Hey, you might say, there are two high tides on this planet at any given moment. True. And another far more complex set of phenomena explains this.

The Moon does not just go around the Earth. In reality, the two objects orbit about a common gravitational midpoint, called a barycenter. The mass of each object and the distance between them dictates that this barycenter is inside Earth, about three-fourths of the way out from the center.

So picture this: The center of the Earth actually orbits around this barycenter, once a month. The effect of this is very important. Think, for a second, of a spacecraft orbiting Earth. Its astronauts experience zero gravity. That's not because there's no gravity up there. It's because the ship and its occupants are constantly falling toward Earth while also moving sideways around the planet. This sets up a perpetual freefall, or zero-g.

Like the orbiting spaceship, the center of the Earth is in free-fall around the barycenter of the Earth-Moon system.

Here's the kicker: On the side of Earth opposite the Moon, the force of the Moon's gravity is less than at the center of the Earth, because of the greater distance. It can actually be thought of as a negative force, in essence, pulling water away from the Moon and away from Earth's surface -- a second high tide.

Our planet rotates under these constantly shifting tides, which is why high and low tides are always moving about, rolling in and rolling out as far as observers on the shore are concerned.

The Sun, too, has a tidal effect on Earth, but because of its great distance it is responsible for only about one-third of the range in tides. When the Earth, Moon and Sun are aligned (at full or new Moon), tides can be unusually dramatic, on both the high and low ends. When the Moon is at a 90-degree angle to the Sun in our sky (at first quarter or last quarter) tides tend to be mellower.

Effect on orbits

Earlier, we said tides are at the root of alterations in the entire Earth-Moon orbital system. Here's how: Earth spins once a day, while the Moon goes around the planet at a more plodding pace, once a month. So the planet is always trying to drag tides along, and it succeeds a bit.

The high-tide bulges are pulled just ahead of an imaginary line connecting the centers of Earth and the Moon. It might seem rather amazing, but a terrestrial bulge of water has enough mass to tug at the Moon from yet another angle. The effect is to constantly prod the Moon into a higher orbit, which explains why it is moving away from us.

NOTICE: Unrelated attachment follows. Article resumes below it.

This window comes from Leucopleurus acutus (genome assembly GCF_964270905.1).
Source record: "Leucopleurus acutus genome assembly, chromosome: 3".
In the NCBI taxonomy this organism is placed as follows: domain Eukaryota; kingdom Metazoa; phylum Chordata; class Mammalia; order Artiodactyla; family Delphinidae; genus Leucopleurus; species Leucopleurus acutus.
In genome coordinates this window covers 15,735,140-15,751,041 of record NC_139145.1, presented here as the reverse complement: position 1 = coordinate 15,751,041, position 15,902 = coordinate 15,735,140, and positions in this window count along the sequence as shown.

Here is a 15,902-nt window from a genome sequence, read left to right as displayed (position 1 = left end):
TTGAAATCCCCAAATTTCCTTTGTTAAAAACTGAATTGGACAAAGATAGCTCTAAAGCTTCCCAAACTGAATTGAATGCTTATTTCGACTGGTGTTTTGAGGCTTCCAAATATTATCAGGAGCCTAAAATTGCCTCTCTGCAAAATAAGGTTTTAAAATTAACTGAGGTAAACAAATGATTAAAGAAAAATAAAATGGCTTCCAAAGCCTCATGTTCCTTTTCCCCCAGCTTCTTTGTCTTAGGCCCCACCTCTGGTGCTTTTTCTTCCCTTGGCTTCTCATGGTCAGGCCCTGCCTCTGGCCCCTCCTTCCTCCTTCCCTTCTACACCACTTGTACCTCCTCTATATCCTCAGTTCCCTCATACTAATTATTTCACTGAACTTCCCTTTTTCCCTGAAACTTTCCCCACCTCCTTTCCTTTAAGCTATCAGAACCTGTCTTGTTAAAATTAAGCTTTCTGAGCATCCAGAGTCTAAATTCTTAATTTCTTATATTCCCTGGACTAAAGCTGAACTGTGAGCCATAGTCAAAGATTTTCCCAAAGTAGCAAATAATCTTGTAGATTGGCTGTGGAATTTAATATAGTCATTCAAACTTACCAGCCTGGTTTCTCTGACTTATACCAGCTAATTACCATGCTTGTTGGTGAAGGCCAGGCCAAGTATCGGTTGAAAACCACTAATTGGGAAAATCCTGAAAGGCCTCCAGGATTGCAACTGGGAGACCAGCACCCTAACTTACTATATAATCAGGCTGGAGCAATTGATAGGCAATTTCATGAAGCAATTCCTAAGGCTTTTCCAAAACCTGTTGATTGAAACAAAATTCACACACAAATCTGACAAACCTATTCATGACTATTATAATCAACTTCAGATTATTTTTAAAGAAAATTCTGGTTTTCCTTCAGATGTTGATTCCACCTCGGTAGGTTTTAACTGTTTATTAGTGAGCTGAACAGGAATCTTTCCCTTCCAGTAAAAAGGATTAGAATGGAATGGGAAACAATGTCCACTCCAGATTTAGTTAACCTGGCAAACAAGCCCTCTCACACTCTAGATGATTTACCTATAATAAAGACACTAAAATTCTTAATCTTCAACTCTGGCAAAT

The Moon, meanwhile, is yanking back on the tidal bulges. So the water, down where it meets the ocean floor, rubs against Earth. This slows the planet down, explaining why there are 24 hours in a day instead of the mere 18 of a billion years ago.

Finally, we need to bring up another factor that helped all these opposing dynamics reach an agreement of sorts:

More than just water is pulled up by tides. Earth's solid self actually stretches, too. And Earth's gravity lifts tides on the Moon, raising relatively small bulges in the seemingly solid satellite. (Similarly, Jupiter's gravity raises tides on its icy moons in the frigid outer region of the solar system, stretching some so dramatically that the action generates enough heat to maintain liquid oceans under their frozen shells, scientists believe.)

Back to our Moon: Continual tugging on the lunar bulges reduced the Moon's rotation rate over time. When the rotation had slowed to the point that it equaled the time it took for the Moon to go around the Earth, the lunar bulges lined up with our planet, and the slowdown stopped. At that moment, one face of the Moon became forever locked in our direction.

A moment in time

Things continue to change, of course.

Earth's rotation rate is still slowing down -- our days are getting longer and longer. Eventually, our planet's tidal bulges will be assemble along that imaginary line running through the centers of both Earth and the Moon, and our planetary rotational change will pretty much cease. Earth's day will be a month long. When this happens, billions of years from now, the terrestrial month will be longer -- about 40 of our current days -- because during all this time the Moon will continue moving away.

In this future picture, any lunar colonists would then henceforth see just one face of Earth. You can imagine this setup by stretching your arm out and looking at your palm. Now twirl around. You're face and your palm stare at each other the whole time. If the United States happens to be on the back of your head, well, just think what people there do not see.

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The upshot: One day your descendants, if they survive a swelling Sun and other cosmic and human perils, will have at least 960 hours to work with each day. On some nights, half the world will be able to stare up at a full Moon for what seems like days and days. Imagine the loony things they'll have time to imagine, the strange lore they might conjure.

A note about this article: The complex dynamics of tides are frequently explained incorrectly. This article owes to several conversations with astronomers over the years and many scientific papers and books. In particular, one book proved invaluable: "Bad Astronomy" (Wiley & Sons, 2002). Its author, Philip Plait, delves more accurately into the science of this, while explaining it in a sensible and simple manner, than any other writer I'm aware of. -- RRB